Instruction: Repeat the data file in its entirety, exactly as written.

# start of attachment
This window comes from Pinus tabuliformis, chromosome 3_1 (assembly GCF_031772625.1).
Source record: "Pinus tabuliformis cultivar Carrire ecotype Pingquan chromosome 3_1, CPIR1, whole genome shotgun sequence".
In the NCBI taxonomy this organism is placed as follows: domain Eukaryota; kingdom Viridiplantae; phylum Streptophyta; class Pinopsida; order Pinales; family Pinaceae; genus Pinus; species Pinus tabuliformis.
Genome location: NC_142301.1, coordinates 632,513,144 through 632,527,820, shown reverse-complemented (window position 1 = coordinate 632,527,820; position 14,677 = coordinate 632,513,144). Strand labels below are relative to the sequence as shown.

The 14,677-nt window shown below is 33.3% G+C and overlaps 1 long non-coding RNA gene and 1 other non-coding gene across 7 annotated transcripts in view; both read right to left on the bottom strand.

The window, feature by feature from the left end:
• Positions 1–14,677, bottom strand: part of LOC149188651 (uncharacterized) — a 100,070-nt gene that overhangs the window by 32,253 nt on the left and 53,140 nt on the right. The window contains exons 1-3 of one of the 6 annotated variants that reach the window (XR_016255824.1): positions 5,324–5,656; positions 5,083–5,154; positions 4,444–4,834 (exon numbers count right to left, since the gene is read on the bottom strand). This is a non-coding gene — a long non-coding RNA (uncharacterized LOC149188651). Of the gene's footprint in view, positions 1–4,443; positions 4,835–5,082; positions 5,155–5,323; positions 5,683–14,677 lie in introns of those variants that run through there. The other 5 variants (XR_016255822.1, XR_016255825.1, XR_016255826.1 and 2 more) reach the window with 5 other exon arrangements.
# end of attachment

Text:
This window comes from Pinus tabuliformis, chromosome 3_1 (assembly GCF_031772625.1).
Source record: "Pinus tabuliformis cultivar Carrire ecotype Pingquan chromosome 3_1, CPIR1, whole genome shotgun sequence".
In the NCBI taxonomy this organism is placed as follows: domain Eukaryota; kingdom Viridiplantae; phylum Streptophyta; class Pinopsida; order Pinales; family Pinaceae; genus Pinus; species Pinus tabuliformis.
Genome location: NC_142301.1, coordinates 632,513,144 through 632,527,820, shown reverse-complemented (window position 1 = coordinate 632,527,820; position 14,677 = coordinate 632,513,144). Strand labels below are relative to the sequence as shown.

The 14,677-nt window shown below is 33.3% G+C and overlaps 1 long non-coding RNA gene and 1 other non-coding gene across 7 annotated transcripts in view; both read right to left on the bottom strand.

The window, feature by feature from the left end:
• Positions 1–14,677, bottom strand: part of LOC149188651 (uncharacterized) — a 100,070-nt gene that overhangs the window by 32,253 nt on the left and 53,140 nt on the right. The window contains exons 1-3 of one of the 6 annotated variants that reach the window (XR_016255824.1): positions 5,324–5,656; positions 5,083–5,154; positions 4,444–4,834 (exon numbers count right to left, since the gene is read on the bottom strand). This is a non-coding gene — a long non-coding RNA (uncharacterized LOC149188651). Of the gene's footprint in view, positions 1–4,443; positions 4,835–5,082; positions 5,155–5,323; positions 5,683–14,677 lie in introns of those variants that run through there. The other 5 variants (XR_016255822.1, XR_016255825.1, XR_016255826.1 and 2 more) reach the window with 5 other exon arrangements.